Martin Schläpfer doesn’t do anything different than what Nacho Duato did in Berlin and at the Mikhailovsky Ballet: he choreographs almost every step anew. Only the Rose Adagio, the Blue Bird pas de deux and the Grand pas de deux of the lucky couple remain in their traditional versions. The rest is different, but much too close to the original, because Schläpfer hardly detaches the characters from the music that was ascribed to them in the libretto. And so the traditional steps still flash through the variations of the fairies in the prologue, through the leaps of their cavaliers. The fairy Violante, for example, also points her index fingers, just in different directions. In the second and third act, Schläpfer departs farther from the original almost completely, even in the very humorless Puss in Boots pas de deux for. As a choreographer, he has proved that he can arrange large architectures, for example in symphonic ballets he did at Mainz or Düsseldorf. Here, he reduces everything to smaller groups and blurred lines. “Sleeping Beauty”, this “encyclopaedia of classical ballet”, is earthbound in its neoclassical language by small irritations such as flexed feet, knees turned inwards or hips pushed forward. Schläpfer likes to contrast subtle pointe work and women standing firmly on the floor with wide legs. But everything modern comes only in a tolerable dose, never with the utter consequence of someone like Mats Ek, who a long time ago completely dismantled “Sleeping Beauty”. And unfortunately never with the dramaturgical skill of someone like Marcia Haydée, who tells her tale of good and evil consistently until the very end. It may well be that the fairy tale subject makes the typical Schläpfer movements that we loved before look almost mannered here.
Catherine Voeffray’s costumes sometimes look as if someone has thrown a piece of cloth at a body and kept what stuck there. The Canari fairy looks like a revue dancer and Violante seems to come straight from the beach; all that bare skin gives the staging a sporty, outdoor character. Very few ballerinas wear tights, not even Aurora. For the men, short trousers dominate, which combined with over knee-high white boots look rather camp. White slippers under dark suit trousers even suggest sneakers – actually you would avoid unsympathetic, superficial people like that at a party. Florian Etti designed huge roses for the backdrop, which are banished behind geometric elements for the third act.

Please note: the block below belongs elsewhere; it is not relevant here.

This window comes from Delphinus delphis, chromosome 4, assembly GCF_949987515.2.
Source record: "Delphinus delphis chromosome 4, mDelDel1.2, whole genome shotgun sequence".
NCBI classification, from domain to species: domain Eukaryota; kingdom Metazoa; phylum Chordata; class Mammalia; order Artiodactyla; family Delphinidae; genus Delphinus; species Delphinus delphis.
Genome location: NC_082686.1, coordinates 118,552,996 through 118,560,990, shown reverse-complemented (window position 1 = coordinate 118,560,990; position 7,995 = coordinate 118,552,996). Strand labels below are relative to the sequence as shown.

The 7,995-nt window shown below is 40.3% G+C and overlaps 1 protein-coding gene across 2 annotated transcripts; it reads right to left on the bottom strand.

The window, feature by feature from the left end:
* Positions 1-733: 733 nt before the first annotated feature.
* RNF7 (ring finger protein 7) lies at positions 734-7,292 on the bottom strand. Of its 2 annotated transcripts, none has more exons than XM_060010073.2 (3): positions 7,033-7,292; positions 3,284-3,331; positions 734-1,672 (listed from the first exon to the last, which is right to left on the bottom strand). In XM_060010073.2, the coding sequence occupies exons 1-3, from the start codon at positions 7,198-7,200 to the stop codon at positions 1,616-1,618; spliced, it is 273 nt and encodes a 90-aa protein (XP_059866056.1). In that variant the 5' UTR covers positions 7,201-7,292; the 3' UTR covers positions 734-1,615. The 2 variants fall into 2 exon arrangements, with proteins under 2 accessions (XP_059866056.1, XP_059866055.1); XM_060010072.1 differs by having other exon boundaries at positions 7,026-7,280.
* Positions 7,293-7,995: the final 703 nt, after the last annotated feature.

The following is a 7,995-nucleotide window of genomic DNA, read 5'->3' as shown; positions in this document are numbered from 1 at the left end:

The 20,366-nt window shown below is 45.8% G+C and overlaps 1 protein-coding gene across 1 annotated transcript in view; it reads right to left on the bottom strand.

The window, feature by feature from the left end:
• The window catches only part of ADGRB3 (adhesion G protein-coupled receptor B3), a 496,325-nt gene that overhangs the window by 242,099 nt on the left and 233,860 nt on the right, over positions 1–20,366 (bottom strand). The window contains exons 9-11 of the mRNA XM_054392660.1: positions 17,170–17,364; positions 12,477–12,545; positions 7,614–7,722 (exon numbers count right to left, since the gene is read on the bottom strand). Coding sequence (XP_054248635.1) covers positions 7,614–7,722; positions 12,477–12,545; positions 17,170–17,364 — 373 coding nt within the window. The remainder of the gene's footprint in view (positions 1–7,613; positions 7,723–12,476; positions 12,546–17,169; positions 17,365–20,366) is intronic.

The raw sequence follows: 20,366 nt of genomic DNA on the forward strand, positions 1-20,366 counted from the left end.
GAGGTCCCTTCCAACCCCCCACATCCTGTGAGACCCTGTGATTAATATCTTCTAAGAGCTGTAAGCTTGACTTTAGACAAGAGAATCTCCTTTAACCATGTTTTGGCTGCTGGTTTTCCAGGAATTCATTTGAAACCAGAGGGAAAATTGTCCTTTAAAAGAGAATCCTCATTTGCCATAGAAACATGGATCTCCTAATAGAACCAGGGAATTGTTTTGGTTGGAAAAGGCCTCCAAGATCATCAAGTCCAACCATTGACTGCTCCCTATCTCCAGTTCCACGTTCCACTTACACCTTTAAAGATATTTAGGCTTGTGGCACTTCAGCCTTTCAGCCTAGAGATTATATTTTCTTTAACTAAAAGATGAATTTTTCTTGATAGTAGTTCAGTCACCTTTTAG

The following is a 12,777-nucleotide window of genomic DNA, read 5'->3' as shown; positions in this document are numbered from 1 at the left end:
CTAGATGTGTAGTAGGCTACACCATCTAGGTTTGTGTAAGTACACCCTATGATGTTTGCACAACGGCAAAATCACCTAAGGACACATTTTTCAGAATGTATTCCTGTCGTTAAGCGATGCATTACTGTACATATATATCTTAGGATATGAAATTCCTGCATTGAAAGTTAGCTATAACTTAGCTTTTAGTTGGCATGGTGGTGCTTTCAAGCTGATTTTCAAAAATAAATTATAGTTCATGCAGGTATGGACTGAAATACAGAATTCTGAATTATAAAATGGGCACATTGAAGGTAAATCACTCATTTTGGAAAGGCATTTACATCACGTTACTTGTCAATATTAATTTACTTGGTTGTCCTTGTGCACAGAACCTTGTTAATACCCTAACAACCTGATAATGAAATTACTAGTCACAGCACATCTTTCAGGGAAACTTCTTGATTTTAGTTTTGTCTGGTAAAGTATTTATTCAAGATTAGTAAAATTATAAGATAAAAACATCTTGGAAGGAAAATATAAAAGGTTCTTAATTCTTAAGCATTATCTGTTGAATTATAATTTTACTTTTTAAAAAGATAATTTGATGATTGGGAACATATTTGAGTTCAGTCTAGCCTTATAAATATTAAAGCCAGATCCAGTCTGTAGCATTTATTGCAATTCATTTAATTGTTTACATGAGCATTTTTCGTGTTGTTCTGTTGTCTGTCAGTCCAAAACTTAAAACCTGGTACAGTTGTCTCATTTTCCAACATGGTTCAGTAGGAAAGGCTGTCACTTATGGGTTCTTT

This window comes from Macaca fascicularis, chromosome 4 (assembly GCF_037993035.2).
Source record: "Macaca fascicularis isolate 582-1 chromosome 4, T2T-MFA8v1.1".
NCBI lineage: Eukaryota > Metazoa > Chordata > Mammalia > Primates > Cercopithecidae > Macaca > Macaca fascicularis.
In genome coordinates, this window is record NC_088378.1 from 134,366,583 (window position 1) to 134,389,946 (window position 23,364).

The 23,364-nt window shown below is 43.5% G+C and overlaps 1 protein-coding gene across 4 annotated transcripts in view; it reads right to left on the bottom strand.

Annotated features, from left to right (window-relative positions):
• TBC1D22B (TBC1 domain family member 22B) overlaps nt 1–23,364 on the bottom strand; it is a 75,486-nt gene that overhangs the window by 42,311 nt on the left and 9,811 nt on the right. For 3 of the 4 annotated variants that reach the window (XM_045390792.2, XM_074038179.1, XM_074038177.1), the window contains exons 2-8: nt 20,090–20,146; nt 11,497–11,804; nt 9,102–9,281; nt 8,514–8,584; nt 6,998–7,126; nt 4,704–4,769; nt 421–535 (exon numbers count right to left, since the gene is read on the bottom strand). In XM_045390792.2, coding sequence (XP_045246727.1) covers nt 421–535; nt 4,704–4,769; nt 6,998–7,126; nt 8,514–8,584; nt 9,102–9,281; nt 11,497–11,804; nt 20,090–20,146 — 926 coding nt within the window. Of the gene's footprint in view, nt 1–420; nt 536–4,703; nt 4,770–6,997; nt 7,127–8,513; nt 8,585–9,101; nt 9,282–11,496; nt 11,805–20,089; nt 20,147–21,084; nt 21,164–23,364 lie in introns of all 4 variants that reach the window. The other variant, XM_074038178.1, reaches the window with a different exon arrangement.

As Aurora, Hyo-Jung Kang is enchanting, she dances with light leaps and graceful, fine arms, radiating bliss and love from within. In Brendan Saye she has a thoughtful, rather down-to-earth prince at her side, who is more concerned with partnering than with a loving smile at his wedding. Schläpfer may have radically deleted the music of the second act, but he keeps every single number from the last act, even the normally cut scene of Cinderella, the Pas berrichon (Hop ‘o My Thumb) and a rarely ever heard sarabande in which the king and queen hand over their crowns before the finale. The ballet just doesn’t find an end, although nothing really happens; the forest woman and a faun dance to the music of Little Red Riding Hood, the rest is done more or less decoratively by the fairies from the prologue and various party guests. Aurora’s mother, the queenly Olga Esina, is still as melancholic as she was at the beginning, despite all the happiness. In a mysterious scene, she joins forces with Carabosse and the Lilac Fairy (Ioanna Avram) to form a trio of proud women, but is pulled away by her king (Masayu Kimoto). The flashy court folks follow the young ruling couple when they go out, leaving behind the old fairy tale characters – the fairies, birds and cats. The king and queen lie down, the forest woman (Yuko Kato) comes from behind like a visionary; in the end she knows more than we do. Patrick Lange conducted the orchestra of the Vienna State Opera with beautiful colours and great energy.